Another major topic in many combined families is the question of discipline: Which parent will the children look to for authority? How soon should a new stepparent assume a disciplinary role?
Christy Wallace, as a stepparent to her new husband's children, admits that it was ''really tough in the beginning,'' and that there was some confusion as to who would take the disciplining role. ''I felt I always had to justify what I was doing,'' she says. ''I always wanted and felt I had a right to expect my husband's support, but I didn't always get it.''
After about two years the discipline situation began to jell, she says. ''What was most helpful in the long run was when (my husband) got out of the middle of a conflict between myself and one of the children and we discussed things in private. When he observed instead of getting involved, he could assess the situation and realized he didn't need to step in.''
After Lynn O'Hern of Tucson, Ariz., married her new husband, Frank Williams, she continued to do most of the disciplining of her two boys, aged 8 and 12, from her previous marriage. ''I felt kind of alone in that, but until Frank developed a friend relationship [with the boys], he really couldn't do the disciplining because the children wouldn't listen to him,'' she says.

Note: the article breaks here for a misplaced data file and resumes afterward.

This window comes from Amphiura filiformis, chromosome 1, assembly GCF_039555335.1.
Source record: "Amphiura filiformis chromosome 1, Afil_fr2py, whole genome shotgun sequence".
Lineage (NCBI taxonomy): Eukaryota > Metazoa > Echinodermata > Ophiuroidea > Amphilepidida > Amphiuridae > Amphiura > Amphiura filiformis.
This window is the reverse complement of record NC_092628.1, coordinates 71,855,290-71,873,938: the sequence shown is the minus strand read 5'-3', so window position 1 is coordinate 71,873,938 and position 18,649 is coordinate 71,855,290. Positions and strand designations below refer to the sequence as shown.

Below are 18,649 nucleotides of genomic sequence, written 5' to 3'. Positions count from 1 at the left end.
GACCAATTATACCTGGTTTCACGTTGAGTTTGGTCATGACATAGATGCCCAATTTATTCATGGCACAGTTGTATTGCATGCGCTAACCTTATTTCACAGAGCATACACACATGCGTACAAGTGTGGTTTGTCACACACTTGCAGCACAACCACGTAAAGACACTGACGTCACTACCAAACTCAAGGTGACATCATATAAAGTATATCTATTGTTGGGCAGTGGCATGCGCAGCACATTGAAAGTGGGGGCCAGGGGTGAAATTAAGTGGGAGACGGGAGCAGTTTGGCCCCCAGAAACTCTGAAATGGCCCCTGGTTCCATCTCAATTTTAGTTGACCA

Now, after four years, the responsibilities are fairly even, she says. ''We run the house on a democratic basis and work together as a family to decide the rules.''
Some new stepparents may come in trying too hard. Linda Craven, a stepmother and a member of the board of directors of the Stepfamily Association of America, says a stepparent who ''comes in like a storm trooper with the idea 'I'm going to establish some order in this household' is headed for disaster.''
In working with families, she has found it often takes time for children to develop confidence and trust in a stepparent. ''One of the things that happens is the parent pressures the children to call the stepparent 'Mom' or 'Dad' right away, and that complicates the issue. They try to rush things when it's not appropriate.''
Just as it takes time for new roles to be established, many stepfamilies find they develop traditions and a sense of family unity day by day.
''The first year every occasion was a struggle,'' says Lynn O'Hern. ''But the second year we began planning better - to look at special days coming up and talk about them ahead of time.'' She said their family learned to be flexible and compromise on combining traditions and that they have begun to build some traditions of their own.
Ultimately, though, says Roger Burt, ''The marriage relationship is the pillar of the family.'' The stability of the parents' relationship largely determines the cohesiveness and stability of the family itself.
For children who grew up in a tension-filled home, a remarriage is an opportunity to see adults working together without arguing, and the new parent relationship can serve as a role model for their own lives. For children who never knew a home with both a father and a mother, it is a chance to experience a fuller family life.